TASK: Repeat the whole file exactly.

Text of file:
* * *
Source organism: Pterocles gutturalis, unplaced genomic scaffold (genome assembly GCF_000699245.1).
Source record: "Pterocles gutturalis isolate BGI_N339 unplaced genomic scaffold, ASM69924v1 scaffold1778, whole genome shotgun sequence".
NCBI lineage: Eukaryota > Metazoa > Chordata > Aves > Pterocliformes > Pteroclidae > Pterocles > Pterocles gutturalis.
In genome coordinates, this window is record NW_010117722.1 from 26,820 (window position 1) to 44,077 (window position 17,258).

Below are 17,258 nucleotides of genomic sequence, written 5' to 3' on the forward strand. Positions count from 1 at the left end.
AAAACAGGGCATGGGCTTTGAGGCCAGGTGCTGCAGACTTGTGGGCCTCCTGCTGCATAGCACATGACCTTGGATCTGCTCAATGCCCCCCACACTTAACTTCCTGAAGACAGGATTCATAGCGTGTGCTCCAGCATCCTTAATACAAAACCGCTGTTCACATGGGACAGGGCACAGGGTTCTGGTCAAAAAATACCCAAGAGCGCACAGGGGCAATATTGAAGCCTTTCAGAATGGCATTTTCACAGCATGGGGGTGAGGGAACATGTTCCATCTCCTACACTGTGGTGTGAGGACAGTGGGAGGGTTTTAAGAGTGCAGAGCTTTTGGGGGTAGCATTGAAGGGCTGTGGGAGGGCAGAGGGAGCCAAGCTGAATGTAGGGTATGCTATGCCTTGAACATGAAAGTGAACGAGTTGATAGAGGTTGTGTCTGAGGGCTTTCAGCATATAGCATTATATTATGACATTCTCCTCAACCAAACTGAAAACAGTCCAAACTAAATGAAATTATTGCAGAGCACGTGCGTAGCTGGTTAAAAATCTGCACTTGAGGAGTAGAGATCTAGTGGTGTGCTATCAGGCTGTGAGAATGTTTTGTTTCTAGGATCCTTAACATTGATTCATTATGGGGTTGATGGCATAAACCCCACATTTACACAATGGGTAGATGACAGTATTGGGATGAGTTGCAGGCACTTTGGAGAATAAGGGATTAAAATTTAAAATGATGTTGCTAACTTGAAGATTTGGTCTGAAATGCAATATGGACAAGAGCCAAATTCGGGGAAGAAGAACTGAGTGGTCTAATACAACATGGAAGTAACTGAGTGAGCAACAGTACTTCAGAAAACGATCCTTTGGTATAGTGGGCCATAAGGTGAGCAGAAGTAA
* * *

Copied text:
Source organism: Pterocles gutturalis, unplaced genomic scaffold (genome assembly GCF_000699245.1).
Source record: "Pterocles gutturalis isolate BGI_N339 unplaced genomic scaffold, ASM69924v1 scaffold1778, whole genome shotgun sequence".
NCBI lineage: Eukaryota > Metazoa > Chordata > Aves > Pterocliformes > Pteroclidae > Pterocles > Pterocles gutturalis.
In genome coordinates, this window is record NW_010117722.1 from 26,820 (window position 1) to 44,077 (window position 17,258).

Below are 17,258 nucleotides of genomic sequence, written 5' to 3' on the forward strand. Positions count from 1 at the left end.
AAAACAGGGCATGGGCTTTGAGGCCAGGTGCTGCAGACTTGTGGGCCTCCTGCTGCATAGCACATGACCTTGGATCTGCTCAATGCCCCCCACACTTAACTTCCTGAAGACAGGATTCATAGCGTGTGCTCCAGCATCCTTAATACAAAACCGCTGTTCACATGGGACAGGGCACAGGGTTCTGGTCAAAAAATACCCAAGAGCGCACAGGGGCAATATTGAAGCCTTTCAGAATGGCATTTTCACAGCATGGGGGTGAGGGAACATGTTCCATCTCCTACACTGTGGTGTGAGGACAGTGGGAGGGTTTTAAGAGTGCAGAGCTTTTGGGGGTAGCATTGAAGGGCTGTGGGAGGGCAGAGGGAGCCAAGCTGAATGTAGGGTATGCTATGCCTTGAACATGAAAGTGAACGAGTTGATAGAGGTTGTGTCTGAGGGCTTTCAGCATATAGCATTATATTATGACATTCTCCTCAACCAAACTGAAAACAGTCCAAACTAAATGAAATTATTGCAGAGCACGTGCGTAGCTGGTTAAAAATCTGCACTTGAGGAGTAGAGATCTAGTGGTGTGCTATCAGGCTGTGAGAATGTTTTGTTTCTAGGATCCTTAACATTGATTCATTATGGGGTTGATGGCATAAACCCCACATTTACACAATGGGTAGATGACAGTATTGGGATGAGTTGCAGGCACTTTGGAGAATAAGGGATTAAAATTTAAAATGATGTTGCTAACTTGAAGATTTGGTCTGAAATGCAATATGGACAAGAGCCAAATTCGGGGAAGAAGAACTGAGTGGTCTAATACAACATGGAAGTAACTGAGTGAGCAACAGTACTTCAGAAAACGATCCTTTGGTATAGTGGGCCATAAGGTGAGCAGAAGTAA